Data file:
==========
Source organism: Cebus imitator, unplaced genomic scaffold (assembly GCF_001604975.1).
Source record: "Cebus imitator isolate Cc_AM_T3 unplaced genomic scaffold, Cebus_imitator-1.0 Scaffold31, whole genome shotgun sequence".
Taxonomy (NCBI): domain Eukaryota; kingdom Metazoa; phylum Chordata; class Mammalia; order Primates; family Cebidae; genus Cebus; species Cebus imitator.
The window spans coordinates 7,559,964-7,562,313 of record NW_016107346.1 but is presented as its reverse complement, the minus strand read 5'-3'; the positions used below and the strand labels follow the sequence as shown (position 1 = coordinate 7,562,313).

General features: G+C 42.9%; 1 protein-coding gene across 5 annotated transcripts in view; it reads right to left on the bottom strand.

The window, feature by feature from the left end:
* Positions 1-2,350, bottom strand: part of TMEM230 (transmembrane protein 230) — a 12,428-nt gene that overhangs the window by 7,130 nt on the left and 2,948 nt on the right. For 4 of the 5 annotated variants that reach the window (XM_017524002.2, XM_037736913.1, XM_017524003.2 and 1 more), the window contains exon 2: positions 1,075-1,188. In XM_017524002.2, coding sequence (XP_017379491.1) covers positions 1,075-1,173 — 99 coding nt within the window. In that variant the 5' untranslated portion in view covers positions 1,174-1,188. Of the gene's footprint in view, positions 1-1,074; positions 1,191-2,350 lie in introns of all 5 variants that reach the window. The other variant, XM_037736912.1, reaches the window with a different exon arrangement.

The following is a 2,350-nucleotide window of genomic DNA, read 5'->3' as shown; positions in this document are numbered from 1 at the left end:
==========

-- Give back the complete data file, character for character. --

Source organism: Cebus imitator, unplaced genomic scaffold (assembly GCF_001604975.1).
Source record: "Cebus imitator isolate Cc_AM_T3 unplaced genomic scaffold, Cebus_imitator-1.0 Scaffold31, whole genome shotgun sequence".
Taxonomy (NCBI): domain Eukaryota; kingdom Metazoa; phylum Chordata; class Mammalia; order Primates; family Cebidae; genus Cebus; species Cebus imitator.
The window spans coordinates 7,559,964-7,562,313 of record NW_016107346.1 but is presented as its reverse complement, the minus strand read 5'-3'; the positions used below and the strand labels follow the sequence as shown (position 1 = coordinate 7,562,313).

General features: G+C 42.9%; 1 protein-coding gene across 5 annotated transcripts in view; it reads right to left on the bottom strand.

The window, feature by feature from the left end:
* Positions 1-2,350, bottom strand: part of TMEM230 (transmembrane protein 230) — a 12,428-nt gene that overhangs the window by 7,130 nt on the left and 2,948 nt on the right. For 4 of the 5 annotated variants that reach the window (XM_017524002.2, XM_037736913.1, XM_017524003.2 and 1 more), the window contains exon 2: positions 1,075-1,188. In XM_017524002.2, coding sequence (XP_017379491.1) covers positions 1,075-1,173 — 99 coding nt within the window. In that variant the 5' untranslated portion in view covers positions 1,174-1,188. Of the gene's footprint in view, positions 1-1,074; positions 1,191-2,350 lie in introns of all 5 variants that reach the window. The other variant, XM_037736912.1, reaches the window with a different exon arrangement.

The following is a 2,350-nucleotide window of genomic DNA, read 5'->3' as shown; positions in this document are numbered from 1 at the left end: